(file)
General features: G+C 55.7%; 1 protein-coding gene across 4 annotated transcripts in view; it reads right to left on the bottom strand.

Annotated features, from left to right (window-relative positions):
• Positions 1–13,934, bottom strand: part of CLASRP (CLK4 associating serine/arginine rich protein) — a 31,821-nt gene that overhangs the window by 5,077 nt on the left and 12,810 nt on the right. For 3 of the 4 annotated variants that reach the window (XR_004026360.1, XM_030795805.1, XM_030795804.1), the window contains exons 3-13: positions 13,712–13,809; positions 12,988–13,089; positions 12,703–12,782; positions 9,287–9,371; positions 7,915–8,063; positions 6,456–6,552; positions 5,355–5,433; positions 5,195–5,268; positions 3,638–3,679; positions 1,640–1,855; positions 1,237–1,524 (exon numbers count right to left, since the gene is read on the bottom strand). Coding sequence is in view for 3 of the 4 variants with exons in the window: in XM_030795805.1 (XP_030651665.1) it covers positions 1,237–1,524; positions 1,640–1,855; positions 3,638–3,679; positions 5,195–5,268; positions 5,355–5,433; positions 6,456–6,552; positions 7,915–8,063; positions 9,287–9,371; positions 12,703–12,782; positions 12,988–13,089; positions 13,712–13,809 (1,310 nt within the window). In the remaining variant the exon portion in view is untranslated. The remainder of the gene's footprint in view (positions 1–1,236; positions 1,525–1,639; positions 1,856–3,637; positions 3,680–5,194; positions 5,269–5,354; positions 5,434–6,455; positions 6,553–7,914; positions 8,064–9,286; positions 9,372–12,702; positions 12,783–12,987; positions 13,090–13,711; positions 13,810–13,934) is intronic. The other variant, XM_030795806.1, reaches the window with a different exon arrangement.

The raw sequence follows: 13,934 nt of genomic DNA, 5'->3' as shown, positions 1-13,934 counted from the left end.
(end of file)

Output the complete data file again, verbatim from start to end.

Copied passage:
General features: G+C 55.7%; 1 protein-coding gene across 4 annotated transcripts in view; it reads right to left on the bottom strand.

Annotated features, from left to right (window-relative positions):
• Positions 1–13,934, bottom strand: part of CLASRP (CLK4 associating serine/arginine rich protein) — a 31,821-nt gene that overhangs the window by 5,077 nt on the left and 12,810 nt on the right. For 3 of the 4 annotated variants that reach the window (XR_004026360.1, XM_030795805.1, XM_030795804.1), the window contains exons 3-13: positions 13,712–13,809; positions 12,988–13,089; positions 12,703–12,782; positions 9,287–9,371; positions 7,915–8,063; positions 6,456–6,552; positions 5,355–5,433; positions 5,195–5,268; positions 3,638–3,679; positions 1,640–1,855; positions 1,237–1,524 (exon numbers count right to left, since the gene is read on the bottom strand). Coding sequence is in view for 3 of the 4 variants with exons in the window: in XM_030795805.1 (XP_030651665.1) it covers positions 1,237–1,524; positions 1,640–1,855; positions 3,638–3,679; positions 5,195–5,268; positions 5,355–5,433; positions 6,456–6,552; positions 7,915–8,063; positions 9,287–9,371; positions 12,703–12,782; positions 12,988–13,089; positions 13,712–13,809 (1,310 nt within the window). In the remaining variant the exon portion in view is untranslated. The remainder of the gene's footprint in view (positions 1–1,236; positions 1,525–1,639; positions 1,856–3,637; positions 3,680–5,194; positions 5,269–5,354; positions 5,434–6,455; positions 6,553–7,914; positions 8,064–9,286; positions 9,372–12,702; positions 12,783–12,987; positions 13,090–13,711; positions 13,810–13,934) is intronic. The other variant, XM_030795806.1, reaches the window with a different exon arrangement.

The raw sequence follows: 13,934 nt of genomic DNA, 5'->3' as shown, positions 1-13,934 counted from the left end.